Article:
It is a good practice to have a solid bin/setup script to set up the application for us: install the gems, the JavaScript dependencies, create, migrate and seed the database.

It's almost a must-have when you work in a team, as it should be easy for new developers to set up the development environment. Of course, we could document the process, but documentation gets out of date, and the code does not! If the script breaks, someone will fix it.

Even when working on a small project, using the script has benefits. Every time we need to start from a blank state, we know bin/setup has our back.

The bin/dev script installs foreman locally and runs the application based on the Procfile.dev file. When running the bin/dev command, we are running three commands at once:

# Procfile.dev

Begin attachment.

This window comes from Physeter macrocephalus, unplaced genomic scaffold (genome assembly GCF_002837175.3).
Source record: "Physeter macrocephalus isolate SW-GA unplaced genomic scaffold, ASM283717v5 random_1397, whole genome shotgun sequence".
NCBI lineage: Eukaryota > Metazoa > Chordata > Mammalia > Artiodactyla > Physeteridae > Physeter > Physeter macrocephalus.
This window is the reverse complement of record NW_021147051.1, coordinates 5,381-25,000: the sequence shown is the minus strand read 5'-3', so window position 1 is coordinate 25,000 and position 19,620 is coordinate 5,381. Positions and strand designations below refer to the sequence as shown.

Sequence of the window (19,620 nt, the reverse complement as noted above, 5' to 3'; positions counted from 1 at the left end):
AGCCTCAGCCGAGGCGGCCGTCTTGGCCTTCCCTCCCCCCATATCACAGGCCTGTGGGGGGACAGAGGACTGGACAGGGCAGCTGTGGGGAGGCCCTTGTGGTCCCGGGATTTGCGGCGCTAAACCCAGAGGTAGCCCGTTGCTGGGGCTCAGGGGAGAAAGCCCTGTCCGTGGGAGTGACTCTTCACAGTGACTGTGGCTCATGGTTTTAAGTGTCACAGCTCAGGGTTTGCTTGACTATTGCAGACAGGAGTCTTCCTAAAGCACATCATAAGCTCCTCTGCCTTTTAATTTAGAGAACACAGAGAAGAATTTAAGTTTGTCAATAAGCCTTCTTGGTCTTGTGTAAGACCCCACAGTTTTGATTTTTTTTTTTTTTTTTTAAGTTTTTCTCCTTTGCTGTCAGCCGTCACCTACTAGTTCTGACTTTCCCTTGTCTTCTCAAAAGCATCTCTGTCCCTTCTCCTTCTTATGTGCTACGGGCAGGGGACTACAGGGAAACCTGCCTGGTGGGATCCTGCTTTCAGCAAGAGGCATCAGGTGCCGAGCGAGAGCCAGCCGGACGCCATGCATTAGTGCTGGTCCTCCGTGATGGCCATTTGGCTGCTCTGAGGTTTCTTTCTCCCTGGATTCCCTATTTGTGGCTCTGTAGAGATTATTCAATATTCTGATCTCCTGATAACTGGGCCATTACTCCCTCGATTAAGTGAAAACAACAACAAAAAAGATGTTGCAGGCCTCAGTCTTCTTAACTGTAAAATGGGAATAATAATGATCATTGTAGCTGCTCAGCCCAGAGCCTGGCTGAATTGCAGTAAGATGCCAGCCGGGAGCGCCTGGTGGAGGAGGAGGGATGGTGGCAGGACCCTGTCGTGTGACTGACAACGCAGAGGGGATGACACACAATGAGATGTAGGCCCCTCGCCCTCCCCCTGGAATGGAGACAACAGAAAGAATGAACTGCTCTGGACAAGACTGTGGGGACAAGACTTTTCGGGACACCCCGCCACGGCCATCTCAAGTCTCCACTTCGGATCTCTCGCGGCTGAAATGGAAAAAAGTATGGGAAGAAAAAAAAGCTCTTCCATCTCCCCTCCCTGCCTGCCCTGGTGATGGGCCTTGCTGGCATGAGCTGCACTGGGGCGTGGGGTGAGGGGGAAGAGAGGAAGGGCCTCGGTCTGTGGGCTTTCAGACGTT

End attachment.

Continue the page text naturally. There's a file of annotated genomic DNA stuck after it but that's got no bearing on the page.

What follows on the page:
web: bin/rails server -p 3000
js: yarn build --watch
css: yarn build:css --watch

We already know the first command bin/rails server -p 3000 to launch the Rails server. The two other commands yarn build --watch and yarn build:css --watch are defined in the scripts section of the Package.json. They are in charge of precompiling our CSS and JavaScript code before handing them to the asset pipeline. The --watch option is here to ensure the CSS and JavaScript code is compiled every time we save a CSS/Sass or JavaScript file.

Both the scripts live in the /bin folder of your Rails app if you want to have a look at them.


Everything is ready now for us to start coding. We will start building our application in the next chapter. See you there!